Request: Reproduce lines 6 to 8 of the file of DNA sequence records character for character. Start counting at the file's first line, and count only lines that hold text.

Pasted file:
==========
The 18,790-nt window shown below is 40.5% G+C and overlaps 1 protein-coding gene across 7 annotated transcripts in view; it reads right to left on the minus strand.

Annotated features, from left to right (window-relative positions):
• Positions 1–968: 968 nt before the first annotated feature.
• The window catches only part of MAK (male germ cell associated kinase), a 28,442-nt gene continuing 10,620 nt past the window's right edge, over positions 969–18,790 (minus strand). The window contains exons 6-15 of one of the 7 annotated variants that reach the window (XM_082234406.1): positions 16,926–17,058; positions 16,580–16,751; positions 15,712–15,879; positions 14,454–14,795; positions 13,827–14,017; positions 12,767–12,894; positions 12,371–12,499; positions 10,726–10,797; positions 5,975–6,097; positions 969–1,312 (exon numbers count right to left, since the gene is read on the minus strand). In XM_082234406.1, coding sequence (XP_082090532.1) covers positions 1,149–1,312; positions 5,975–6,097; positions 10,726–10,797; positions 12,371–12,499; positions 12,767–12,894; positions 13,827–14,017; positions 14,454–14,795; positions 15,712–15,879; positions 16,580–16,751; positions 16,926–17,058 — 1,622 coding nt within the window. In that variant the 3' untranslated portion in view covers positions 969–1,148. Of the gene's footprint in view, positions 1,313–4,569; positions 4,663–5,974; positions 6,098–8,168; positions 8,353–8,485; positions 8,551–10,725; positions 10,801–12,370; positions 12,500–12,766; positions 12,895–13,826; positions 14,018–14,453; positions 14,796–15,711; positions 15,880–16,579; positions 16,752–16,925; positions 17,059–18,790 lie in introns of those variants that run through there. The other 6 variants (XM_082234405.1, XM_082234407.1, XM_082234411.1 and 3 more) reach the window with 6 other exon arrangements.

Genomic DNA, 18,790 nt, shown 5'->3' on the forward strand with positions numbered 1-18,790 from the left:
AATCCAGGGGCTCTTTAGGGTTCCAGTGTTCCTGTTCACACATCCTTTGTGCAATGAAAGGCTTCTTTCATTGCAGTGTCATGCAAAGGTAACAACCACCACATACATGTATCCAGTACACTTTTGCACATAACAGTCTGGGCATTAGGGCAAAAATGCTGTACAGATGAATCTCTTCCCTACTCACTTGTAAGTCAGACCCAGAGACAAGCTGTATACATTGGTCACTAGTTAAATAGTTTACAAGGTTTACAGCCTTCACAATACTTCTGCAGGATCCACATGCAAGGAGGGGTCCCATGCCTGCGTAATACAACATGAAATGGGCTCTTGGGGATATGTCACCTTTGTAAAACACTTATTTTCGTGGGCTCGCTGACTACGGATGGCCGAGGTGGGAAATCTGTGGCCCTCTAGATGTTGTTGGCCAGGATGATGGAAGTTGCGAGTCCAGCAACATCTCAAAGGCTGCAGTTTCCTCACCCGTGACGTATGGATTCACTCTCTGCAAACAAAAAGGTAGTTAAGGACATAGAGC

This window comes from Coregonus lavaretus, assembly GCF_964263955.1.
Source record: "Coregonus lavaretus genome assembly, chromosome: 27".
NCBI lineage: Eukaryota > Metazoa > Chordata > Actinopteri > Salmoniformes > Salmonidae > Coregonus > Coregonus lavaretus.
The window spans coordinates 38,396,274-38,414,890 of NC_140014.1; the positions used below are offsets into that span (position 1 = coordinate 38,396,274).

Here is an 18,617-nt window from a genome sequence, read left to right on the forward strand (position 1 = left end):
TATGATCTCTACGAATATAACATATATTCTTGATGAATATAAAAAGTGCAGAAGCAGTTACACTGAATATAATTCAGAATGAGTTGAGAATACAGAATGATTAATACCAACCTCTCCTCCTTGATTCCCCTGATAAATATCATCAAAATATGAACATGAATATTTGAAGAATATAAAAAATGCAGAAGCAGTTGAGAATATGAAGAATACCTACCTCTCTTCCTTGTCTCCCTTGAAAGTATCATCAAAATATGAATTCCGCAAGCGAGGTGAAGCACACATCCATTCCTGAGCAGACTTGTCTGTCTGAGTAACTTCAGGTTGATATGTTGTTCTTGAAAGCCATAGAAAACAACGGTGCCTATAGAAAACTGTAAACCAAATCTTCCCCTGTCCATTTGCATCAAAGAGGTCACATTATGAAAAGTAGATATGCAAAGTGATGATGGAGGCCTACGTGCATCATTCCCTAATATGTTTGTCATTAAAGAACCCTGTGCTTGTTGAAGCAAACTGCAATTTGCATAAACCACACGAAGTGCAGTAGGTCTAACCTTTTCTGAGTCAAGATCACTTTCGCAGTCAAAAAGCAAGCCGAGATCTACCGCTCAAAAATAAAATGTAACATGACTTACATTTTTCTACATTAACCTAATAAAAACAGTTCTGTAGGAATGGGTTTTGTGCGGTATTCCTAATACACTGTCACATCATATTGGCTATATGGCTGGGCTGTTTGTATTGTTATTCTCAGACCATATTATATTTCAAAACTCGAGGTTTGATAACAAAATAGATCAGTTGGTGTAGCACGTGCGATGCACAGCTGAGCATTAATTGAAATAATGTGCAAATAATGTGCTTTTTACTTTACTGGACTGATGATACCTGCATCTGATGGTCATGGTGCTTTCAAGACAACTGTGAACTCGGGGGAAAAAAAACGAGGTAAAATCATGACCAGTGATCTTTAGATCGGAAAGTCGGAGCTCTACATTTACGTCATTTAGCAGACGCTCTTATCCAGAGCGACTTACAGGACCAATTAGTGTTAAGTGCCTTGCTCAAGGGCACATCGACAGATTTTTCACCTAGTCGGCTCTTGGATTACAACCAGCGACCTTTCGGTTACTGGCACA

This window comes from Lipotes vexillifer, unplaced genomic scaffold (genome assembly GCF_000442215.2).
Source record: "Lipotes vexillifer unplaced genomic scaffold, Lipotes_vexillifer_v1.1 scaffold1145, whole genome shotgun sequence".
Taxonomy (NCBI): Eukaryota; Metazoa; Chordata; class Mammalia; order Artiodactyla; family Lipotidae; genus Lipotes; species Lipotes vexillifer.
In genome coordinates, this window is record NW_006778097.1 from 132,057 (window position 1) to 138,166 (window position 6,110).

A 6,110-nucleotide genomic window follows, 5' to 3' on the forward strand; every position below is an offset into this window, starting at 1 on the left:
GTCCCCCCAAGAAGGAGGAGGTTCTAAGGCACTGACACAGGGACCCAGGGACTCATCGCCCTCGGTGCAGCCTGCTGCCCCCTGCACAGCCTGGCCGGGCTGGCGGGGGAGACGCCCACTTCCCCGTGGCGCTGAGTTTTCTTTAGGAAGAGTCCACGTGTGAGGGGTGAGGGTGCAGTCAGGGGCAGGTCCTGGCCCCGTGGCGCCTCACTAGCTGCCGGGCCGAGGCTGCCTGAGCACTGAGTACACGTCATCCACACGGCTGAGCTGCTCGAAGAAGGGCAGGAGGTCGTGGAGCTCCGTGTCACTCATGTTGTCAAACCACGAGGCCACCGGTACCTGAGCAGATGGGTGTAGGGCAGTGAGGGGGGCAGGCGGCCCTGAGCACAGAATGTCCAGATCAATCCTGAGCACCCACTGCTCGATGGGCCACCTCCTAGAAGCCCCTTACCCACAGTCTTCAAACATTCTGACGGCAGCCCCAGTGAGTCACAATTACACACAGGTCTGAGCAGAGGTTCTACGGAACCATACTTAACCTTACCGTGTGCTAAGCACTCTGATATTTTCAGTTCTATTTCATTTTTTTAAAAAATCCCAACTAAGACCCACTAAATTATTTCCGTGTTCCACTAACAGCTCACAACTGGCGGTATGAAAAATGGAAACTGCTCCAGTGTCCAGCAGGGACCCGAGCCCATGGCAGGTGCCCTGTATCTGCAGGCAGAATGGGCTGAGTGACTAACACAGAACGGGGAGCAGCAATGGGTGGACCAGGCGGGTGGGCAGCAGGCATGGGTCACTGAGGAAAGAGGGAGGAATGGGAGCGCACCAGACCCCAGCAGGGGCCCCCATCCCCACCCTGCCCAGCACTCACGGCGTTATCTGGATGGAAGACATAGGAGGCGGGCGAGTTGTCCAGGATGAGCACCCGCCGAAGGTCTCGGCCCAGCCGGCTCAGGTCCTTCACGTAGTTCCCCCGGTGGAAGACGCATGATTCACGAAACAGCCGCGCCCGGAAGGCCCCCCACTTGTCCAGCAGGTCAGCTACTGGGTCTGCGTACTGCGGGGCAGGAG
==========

AATCCAGGGGCTCTTTAGGGTTCCAGTGTTCCTGTTCACACATCCTTTGTGCAATGAAAGGCTTCTTTCATTGCAGTGTCATGCAAAGGTAACAACCACCACATACATGTATCCAGTACACTTTTGCACATAACAGTCTGGGCATTAGGGCAAAAATGCTGTACAGATGAATCTCTTCCCTACTCACTTGTAAGTCAGACCCAGAGACAAGCTGTATACATTGGTCACTAGTTAAATAGTTTACAAGGTTTACAGCCTTCACAATACTTCTGCAGGATCCACATGCAAGGAGGGGTCCCATGCCTGCGTAATACAACATGAAATGGGCTCTTGGGGATATGTCACCTTTGTAAAACACTTATTTTCGTGGGCTCGCTGACTACGGATGGCCGAGGTGGGAAATCTGTGGCCCTCTAGATGTTGTTGGCCAGGATGATGGAAGTTGCGAGTCCAGCAACATCTCAAAGGCTGCAGTTTCCTCACCCGTGACGTATGGATTCACTCTCTGCAAACAAAAAGGTAGTTAAGGACATAGAGC

This window comes from Coregonus lavaretus, assembly GCF_964263955.1.
Source record: "Coregonus lavaretus genome assembly, chromosome: 27".